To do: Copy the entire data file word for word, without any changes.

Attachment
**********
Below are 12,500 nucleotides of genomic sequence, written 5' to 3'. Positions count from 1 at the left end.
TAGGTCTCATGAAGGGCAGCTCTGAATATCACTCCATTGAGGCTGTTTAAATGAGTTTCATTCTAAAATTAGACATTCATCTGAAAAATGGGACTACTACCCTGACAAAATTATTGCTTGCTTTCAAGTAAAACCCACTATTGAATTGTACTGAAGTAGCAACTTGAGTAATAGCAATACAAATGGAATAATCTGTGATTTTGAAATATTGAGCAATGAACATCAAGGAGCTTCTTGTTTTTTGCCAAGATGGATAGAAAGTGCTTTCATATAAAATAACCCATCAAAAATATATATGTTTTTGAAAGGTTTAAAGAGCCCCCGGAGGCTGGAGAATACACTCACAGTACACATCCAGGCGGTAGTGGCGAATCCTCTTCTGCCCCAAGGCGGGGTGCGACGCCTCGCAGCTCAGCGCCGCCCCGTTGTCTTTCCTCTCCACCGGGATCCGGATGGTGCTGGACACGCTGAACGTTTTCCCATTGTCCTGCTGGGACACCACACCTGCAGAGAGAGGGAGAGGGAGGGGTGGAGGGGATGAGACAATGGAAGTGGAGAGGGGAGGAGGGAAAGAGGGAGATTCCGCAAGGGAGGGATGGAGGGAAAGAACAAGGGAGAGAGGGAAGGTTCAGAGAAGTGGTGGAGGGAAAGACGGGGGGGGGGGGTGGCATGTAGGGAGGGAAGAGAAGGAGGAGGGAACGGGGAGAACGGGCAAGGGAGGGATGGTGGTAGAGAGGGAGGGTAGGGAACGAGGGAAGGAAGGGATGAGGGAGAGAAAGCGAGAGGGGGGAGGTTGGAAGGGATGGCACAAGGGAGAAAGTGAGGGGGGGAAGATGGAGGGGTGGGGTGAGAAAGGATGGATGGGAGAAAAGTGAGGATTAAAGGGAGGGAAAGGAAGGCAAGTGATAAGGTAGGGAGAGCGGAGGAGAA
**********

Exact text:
Below are 12,500 nucleotides of genomic sequence, written 5' to 3'. Positions count from 1 at the left end.
TAGGTCTCATGAAGGGCAGCTCTGAATATCACTCCATTGAGGCTGTTTAAATGAGTTTCATTCTAAAATTAGACATTCATCTGAAAAATGGGACTACTACCCTGACAAAATTATTGCTTGCTTTCAAGTAAAACCCACTATTGAATTGTACTGAAGTAGCAACTTGAGTAATAGCAATACAAATGGAATAATCTGTGATTTTGAAATATTGAGCAATGAACATCAAGGAGCTTCTTGTTTTTTGCCAAGATGGATAGAAAGTGCTTTCATATAAAATAACCCATCAAAAATATATATGTTTTTGAAAGGTTTAAAGAGCCCCCGGAGGCTGGAGAATACACTCACAGTACACATCCAGGCGGTAGTGGCGAATCCTCTTCTGCCCCAAGGCGGGGTGCGACGCCTCGCAGCTCAGCGCCGCCCCGTTGTCTTTCCTCTCCACCGGGATCCGGATGGTGCTGGACACGCTGAACGTTTTCCCATTGTCCTGCTGGGACACCACACCTGCAGAGAGAGGGAGAGGGAGGGGTGGAGGGGATGAGACAATGGAAGTGGAGAGGGGAGGAGGGAAAGAGGGAGATTCCGCAAGGGAGGGATGGAGGGAAAGAACAAGGGAGAGAGGGAAGGTTCAGAGAAGTGGTGGAGGGAAAGACGGGGGGGGGGGGTGGCATGTAGGGAGGGAAGAGAAGGAGGAGGGAACGGGGAGAACGGGCAAGGGAGGGATGGTGGTAGAGAGGGAGGGTAGGGAACGAGGGAAGGAAGGGATGAGGGAGAGAAAGCGAGAGGGGGGAGGTTGGAAGGGATGGCACAAGGGAGAAAGTGAGGGGGGGAAGATGGAGGGGTGGGGTGAGAAAGGATGGATGGGAGAAAAGTGAGGATTAAAGGGAGGGAAAGGAAGGCAAGTGATAAGGTAGGGAGAGCGGAGGAGAA